We traveled south to our final destination on Vancouver Island, Campbell River, about halfway between Victoria and Telegraph Cove. We’d booked a waterfront campsite, a bit of a splurge, but it was to be our last campground near the ocean for a while.
Campbell River is a pretty large town with a population of over 31,000 people and is a supply point for Northern Vancouver Island and a couple of other islands. The river, which the town is named after, drains into Discovery Passage, a channel separating Vancouver Island and Quadra Island.
The channel links Johnstone Strait with the Strait of Georgia. It is part of the Inside Passage to Alaska.
One of the “features” of the campground is that cruise ships to and from Alaska pass right in front of the campsites during the night. The campground staff actually list which ships are scheduled to travel each night and provide a website for cruise ship tracking. So we discovered that it’s possible to track any cruise ships position at any time. Who knew?
With such a lovely campsite we took it easy for a couple of days and hung out. There were crazy currents and whirlpools and passing boat traffic. It was sort of mesmerizing.
The town of Campbell River is also known as the “Salmon Capital of the World” according to their tourist literature, and many people come here to fish. And, even though Hector and I don’t fish, we checked out the Discovery Fishing Pier.
And took a walk on Pier Street, “the birthplace of the city”. The pier was pretty cool with built-in rod holders, bait stands, and fish cleaning tables; obviously a great place to fish for those without a boat.
There is also a tiny aquarium that collects specimens from the nearby waters in the spring and places them in tanks in water that is pumped from the Discovery Passage. The specimens are returned to their place of origin after the season. We didn’t visit the aquarium, but the premise sounds very interesting.
Last but not least, the pier has a little concession stand that served us some very nice fish (halibut) and chips.
Back in Telegraph Cove, we had asked the captain of our whale watching boat, who is from Campbell River originally, for recommendations on boating in the area. He recommended a marine wildlife and tidal rapids tour that is not solely focused on the whales.
So we visited the sister company to the Telegraph Cove tour company, Discovery Marine Safaris, on Pier Street and Hector asked for a “frequent customer” discount. And we got one! And it turned out that the captain that was going to lead our tour was the older brother of the captain on our whale watching tours.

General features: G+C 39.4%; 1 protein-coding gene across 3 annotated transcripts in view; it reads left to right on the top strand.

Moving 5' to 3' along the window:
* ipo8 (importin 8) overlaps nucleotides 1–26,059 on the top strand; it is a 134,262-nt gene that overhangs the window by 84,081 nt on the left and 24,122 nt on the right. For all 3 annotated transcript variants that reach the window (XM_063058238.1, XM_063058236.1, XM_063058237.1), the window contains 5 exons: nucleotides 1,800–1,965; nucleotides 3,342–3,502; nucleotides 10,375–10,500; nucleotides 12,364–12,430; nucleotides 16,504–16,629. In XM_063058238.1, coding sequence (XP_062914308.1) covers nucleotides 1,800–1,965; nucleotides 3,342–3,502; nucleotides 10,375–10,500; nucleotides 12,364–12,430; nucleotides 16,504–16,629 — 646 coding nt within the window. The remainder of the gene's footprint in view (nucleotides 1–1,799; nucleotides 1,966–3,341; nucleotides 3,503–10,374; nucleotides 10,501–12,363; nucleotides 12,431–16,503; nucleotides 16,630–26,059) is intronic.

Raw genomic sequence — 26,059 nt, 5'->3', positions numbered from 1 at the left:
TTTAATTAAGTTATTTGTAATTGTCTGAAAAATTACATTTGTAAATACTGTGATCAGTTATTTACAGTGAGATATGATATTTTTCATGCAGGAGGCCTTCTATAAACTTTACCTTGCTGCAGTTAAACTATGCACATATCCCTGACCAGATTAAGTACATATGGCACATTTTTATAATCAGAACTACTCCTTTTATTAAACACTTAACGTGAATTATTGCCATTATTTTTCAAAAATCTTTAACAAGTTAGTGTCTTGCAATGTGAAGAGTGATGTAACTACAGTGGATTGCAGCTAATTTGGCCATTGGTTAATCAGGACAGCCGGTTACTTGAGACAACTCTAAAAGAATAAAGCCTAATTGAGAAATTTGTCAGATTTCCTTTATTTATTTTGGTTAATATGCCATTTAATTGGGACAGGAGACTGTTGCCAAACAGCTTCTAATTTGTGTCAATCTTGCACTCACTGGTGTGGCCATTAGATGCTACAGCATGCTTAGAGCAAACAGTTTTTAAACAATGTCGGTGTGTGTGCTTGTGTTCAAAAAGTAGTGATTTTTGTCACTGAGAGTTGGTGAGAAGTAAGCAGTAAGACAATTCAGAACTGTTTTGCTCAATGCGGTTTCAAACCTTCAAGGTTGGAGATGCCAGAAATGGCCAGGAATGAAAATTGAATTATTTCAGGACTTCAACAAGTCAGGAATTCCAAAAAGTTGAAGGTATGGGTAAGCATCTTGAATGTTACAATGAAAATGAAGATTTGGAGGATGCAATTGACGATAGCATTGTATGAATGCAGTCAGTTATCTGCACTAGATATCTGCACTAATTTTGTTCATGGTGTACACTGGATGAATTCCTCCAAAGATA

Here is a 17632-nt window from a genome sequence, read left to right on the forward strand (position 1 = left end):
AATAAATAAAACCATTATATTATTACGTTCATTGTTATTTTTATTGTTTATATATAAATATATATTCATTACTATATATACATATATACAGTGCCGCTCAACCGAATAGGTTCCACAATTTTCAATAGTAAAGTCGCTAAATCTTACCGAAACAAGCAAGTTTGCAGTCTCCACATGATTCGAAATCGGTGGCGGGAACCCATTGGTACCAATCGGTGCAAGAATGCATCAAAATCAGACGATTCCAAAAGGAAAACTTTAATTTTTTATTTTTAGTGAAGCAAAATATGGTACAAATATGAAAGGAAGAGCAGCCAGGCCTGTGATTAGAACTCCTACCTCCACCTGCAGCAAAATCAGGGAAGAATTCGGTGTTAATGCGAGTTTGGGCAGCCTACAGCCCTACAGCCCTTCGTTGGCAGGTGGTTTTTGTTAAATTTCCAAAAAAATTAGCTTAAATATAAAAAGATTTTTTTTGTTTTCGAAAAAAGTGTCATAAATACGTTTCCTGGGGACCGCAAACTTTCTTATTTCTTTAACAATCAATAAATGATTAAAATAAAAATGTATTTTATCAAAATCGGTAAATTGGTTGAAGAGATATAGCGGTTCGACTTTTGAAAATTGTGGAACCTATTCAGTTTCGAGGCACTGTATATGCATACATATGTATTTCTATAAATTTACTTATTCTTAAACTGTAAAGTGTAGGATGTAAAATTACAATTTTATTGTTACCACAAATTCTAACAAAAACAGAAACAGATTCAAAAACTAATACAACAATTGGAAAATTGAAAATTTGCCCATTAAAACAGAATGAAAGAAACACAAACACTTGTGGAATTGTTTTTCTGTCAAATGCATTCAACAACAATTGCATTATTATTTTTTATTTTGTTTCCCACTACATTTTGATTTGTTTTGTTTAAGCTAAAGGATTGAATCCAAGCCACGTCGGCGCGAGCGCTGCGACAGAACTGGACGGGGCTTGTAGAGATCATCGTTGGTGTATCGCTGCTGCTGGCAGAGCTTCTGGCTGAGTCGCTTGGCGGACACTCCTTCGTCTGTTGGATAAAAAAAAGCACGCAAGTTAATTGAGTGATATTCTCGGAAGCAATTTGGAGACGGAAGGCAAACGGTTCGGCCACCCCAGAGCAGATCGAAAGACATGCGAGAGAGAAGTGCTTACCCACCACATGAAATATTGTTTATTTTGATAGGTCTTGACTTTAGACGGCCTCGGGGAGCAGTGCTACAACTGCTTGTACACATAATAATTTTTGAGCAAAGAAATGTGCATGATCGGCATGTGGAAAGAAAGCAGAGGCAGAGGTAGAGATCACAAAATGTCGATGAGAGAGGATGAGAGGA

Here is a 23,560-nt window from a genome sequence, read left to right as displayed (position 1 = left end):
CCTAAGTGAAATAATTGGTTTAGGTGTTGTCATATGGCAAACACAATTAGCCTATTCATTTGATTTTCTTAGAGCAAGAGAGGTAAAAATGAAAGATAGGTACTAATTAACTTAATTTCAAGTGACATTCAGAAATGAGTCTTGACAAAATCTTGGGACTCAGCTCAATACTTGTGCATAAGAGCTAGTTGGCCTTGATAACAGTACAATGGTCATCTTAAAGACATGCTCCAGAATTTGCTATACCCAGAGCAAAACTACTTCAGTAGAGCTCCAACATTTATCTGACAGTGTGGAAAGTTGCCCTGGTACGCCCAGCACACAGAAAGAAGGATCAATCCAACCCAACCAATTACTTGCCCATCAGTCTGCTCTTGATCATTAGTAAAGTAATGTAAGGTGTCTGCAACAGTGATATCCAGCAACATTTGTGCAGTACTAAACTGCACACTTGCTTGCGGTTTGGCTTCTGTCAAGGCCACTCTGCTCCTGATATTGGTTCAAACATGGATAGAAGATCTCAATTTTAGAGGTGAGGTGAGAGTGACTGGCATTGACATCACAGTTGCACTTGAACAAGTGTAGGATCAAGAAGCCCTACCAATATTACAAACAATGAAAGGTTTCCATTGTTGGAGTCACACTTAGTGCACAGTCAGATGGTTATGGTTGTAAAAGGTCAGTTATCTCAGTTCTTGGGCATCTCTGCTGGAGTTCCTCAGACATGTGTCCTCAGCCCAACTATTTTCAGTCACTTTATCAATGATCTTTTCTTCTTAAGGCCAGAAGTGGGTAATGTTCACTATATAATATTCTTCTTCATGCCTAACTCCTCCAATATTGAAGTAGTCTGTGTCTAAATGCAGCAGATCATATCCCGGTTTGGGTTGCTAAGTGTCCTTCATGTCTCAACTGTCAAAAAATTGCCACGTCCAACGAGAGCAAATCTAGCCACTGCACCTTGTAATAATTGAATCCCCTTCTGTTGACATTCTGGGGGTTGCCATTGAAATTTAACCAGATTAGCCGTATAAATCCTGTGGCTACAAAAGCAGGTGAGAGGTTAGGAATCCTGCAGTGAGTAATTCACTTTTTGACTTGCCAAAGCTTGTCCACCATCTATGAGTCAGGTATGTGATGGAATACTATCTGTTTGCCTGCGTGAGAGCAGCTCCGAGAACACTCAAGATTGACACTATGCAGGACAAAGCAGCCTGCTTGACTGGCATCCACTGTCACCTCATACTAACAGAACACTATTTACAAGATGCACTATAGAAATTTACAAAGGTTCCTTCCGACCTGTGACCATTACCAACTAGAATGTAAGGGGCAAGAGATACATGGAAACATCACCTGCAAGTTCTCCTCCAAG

The marine wildlife tour goes out into the Discovery Passage and between the nearby islands looking for marine mammals, eagles and other birdlife, and for whales if they’re in the area. It’s a four-hour tour in a smaller boat than the one used for their whale watching tour.
After a bit of traveling we went right by our campground on our way to see if we could catch up with some whales the captain had heard were in the area (no luck).
But the unique part of this tour is that the boat takes you through various tidal rapids. These are formed when incoming tides are forced to travel through narrow channels that have ledges and pinnacles at the bottom. The rapids made early travel in the area treacherous, and some are still impassable by larger vessels.
The tides are, of course, affected by the gravitational effect of the moon. And since we were between the full and new moons, the rapids were not very high. But they were still impressive, like river rapids but without the big drops. And, like river rapids, they had whirpools, boils and eddies.
We rode through Yuculta Rapids, known as the most treacherous of all, then Dent Rapids and Arran Rapids. After our run through the rapids, we stopped for lunch in one of the mellower whirpools downstream. We floated there and it spun us around slowly as we sat. This was definitely a first for us.
We hurried over to the Museum at Campbell River but it was only going to be open for a little over an hour. The very nice lady at the front desk gave us a ticket with a pass to return the next day. Perfect.
The museum includes exhibits of First Nations cultures, my favorite was a wonderful story told in conjunction with a mask display. There are also exhibits on logging, pioneer life, sport fishing, and the salmon industry.
It also features several movies including a film about the largest non-nuclear explosion in history. Ripple Rock was an underwater mountain that created a marine hazard on the trade route north from Vancouver.
This planned explosion, which took place in 1958, took three years of work by hundreds of men building shafts in the rock in which to place explosives (2.7 million pounds of TNT). The film takes you through much of the men’s work through to the final explosion. It was an astounding event.
More walks around town revealed reminders of the First Nations who originally inhabited this region.
It was time to get out on the water again, and, having experienced tidal rapids, we decided to go out on the much calmer Campbell River Estuary, much of which has been restored after it had become “an industrial pit”.
The restoration work was done through a partnership between the Nature Conservancy of Canada, the Tula Foundation and others. Work began in 1999 and included purchasing a couple of islands, cleaning up concrete and fill, regrading the shoreline, digging new backchannels and replanting marsh vegetation in marsh and riparian areas.